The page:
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So Long, Connie 

When it comes to elephants, Reid Park Zoo officials leave a trail of shifting explanations

Connie is an Asian elephant. Shaba is African. For nearly three decades, they shared a half-acre allotted to them at the Reid Park Zoo.

"Shaba has a lot of respect for Connie," said Gale Ferrick, who spent more than two decades caring for the animals. "She will always wait until Connie's done with a toy before she goes after it. At night, when they're inside, Shaba will roll her toys out of her stall, across the aisle and into Connie's stall.

"Their bond is very deep," Ferrick added. "If Shaba makes even the slightest noise, any kind of alarm, Connie rushes over to her and stands guard over her."

Ferrick made those remarks in 2005 to the Arizona Daily Star.

So essential was this "bond" that zoo officials and their bosses at the Tucson Parks and Recreation Department endlessly and publicly pimped it, while raising millions of dollars to expand the elephant enclosure to 3 acres.

Driving this was a mandate by the Association of Zoos and Aquariums—which accredits Reid Park and some 200 other American zoos—that fertile elephants such as Shaba be bred to keep captive populations from dwindling. But without extra space, AZA officials warned, she might need to be moved elsewhere. In response, schoolchildren wrote letters supporting the expansion, and civic groups pumped flesh to raise the needed millions.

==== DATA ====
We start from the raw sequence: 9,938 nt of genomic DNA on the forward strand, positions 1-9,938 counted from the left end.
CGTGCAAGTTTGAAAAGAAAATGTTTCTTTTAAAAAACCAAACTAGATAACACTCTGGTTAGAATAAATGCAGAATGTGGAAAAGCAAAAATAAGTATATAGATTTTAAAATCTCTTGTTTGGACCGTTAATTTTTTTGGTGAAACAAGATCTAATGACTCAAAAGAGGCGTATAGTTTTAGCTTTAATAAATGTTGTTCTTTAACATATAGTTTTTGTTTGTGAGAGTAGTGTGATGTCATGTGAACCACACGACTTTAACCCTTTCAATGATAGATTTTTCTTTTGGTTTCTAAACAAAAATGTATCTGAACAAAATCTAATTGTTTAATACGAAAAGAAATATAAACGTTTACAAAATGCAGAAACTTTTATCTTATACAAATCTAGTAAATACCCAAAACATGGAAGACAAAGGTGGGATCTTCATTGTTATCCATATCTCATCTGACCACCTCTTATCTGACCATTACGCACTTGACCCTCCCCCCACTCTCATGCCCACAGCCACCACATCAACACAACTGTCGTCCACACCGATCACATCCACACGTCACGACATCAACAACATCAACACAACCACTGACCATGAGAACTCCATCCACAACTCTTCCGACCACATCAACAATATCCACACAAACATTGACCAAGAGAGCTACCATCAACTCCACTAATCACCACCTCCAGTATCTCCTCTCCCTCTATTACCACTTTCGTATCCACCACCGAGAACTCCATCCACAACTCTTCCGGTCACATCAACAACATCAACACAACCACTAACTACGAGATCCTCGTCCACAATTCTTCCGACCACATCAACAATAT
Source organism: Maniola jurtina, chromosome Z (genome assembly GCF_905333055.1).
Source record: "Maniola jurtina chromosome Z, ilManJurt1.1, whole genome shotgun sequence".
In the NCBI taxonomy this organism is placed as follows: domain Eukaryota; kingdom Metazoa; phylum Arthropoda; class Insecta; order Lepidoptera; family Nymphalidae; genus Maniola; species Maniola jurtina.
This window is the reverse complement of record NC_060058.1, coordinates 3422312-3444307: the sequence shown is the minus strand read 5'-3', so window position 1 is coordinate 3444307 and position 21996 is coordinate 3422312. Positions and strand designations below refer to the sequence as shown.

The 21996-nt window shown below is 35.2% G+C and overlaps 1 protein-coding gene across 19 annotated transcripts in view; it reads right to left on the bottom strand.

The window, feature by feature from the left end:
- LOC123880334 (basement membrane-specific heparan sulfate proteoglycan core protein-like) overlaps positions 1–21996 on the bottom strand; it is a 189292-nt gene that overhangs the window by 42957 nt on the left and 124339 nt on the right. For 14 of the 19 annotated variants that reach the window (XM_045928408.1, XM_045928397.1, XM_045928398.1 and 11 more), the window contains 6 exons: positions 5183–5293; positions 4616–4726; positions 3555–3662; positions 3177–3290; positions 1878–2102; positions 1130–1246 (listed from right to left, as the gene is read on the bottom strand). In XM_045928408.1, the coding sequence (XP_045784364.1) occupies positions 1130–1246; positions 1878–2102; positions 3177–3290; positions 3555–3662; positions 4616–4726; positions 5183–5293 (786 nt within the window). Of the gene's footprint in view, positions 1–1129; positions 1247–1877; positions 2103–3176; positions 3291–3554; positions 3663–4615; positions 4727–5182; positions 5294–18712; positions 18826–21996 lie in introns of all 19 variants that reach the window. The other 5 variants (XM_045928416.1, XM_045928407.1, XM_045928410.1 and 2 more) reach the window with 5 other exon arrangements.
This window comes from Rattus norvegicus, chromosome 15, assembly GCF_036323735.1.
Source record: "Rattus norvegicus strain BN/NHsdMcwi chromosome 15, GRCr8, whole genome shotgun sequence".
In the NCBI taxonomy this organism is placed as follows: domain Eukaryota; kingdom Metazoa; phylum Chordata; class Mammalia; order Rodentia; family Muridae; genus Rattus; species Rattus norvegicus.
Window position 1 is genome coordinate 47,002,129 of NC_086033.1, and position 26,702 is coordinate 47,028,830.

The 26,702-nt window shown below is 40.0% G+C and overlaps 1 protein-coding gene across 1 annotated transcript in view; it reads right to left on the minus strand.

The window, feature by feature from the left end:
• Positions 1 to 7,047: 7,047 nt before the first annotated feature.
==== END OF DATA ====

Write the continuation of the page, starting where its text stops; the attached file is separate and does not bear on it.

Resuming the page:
At the same time, animal-rights activists floated the idea that Connie and Shaba might be happier at a 2,700-acre elephant sanctuary in Tennessee. But in response, zoo director Susan Basford spoke about the importance of keeping this pair intact and keeping them at the Reid Park Zoo. "We have such a perfect place for elephants," she told the Tucson Weekly in 2006. "Perfect climate, great keepers, two animals that are acclimated to each other, or bonded to each other and to their keepers."

In the end, the city pledged $8.5 million to enlarge the elephant enclosure, with about half of that coming from private donations—all to ensure that Connie and Shaba would remain together. That price tag has since grown to $9.7 million.

But by 2006, Basford pulled the plug on efforts to impregnate Shaba. Even more surprising was how seamlessly the zoo then rearranged its priorities: The former obsession with keeping Connie and Shaba together—and the importance of their bonding—suddenly wasn't so critical after all.

That became clear recently when Basford announced that, after all those decades together, the pair would soon be split apart. The reason, she explained, was that AZA standards require Asian and African elephants such as Connie and Shaba to be kept separately.

One could be forgiven for looking a bit askance at this new Asian-African emphasis—particularly since it garnered nary a peep during the zoo's 2005 fundraising frenzy.

Meanwhile, when animal advocates reiterated the same point that Basford had trumpeted not so long ago—namely, that Connie and Shaba were quite bonded after rubbing shoulders for 29 years—zoo education curator Vivian VanPeenen promptly called them "animal extremists" who wanted nothing more than to shut down the zoo for good.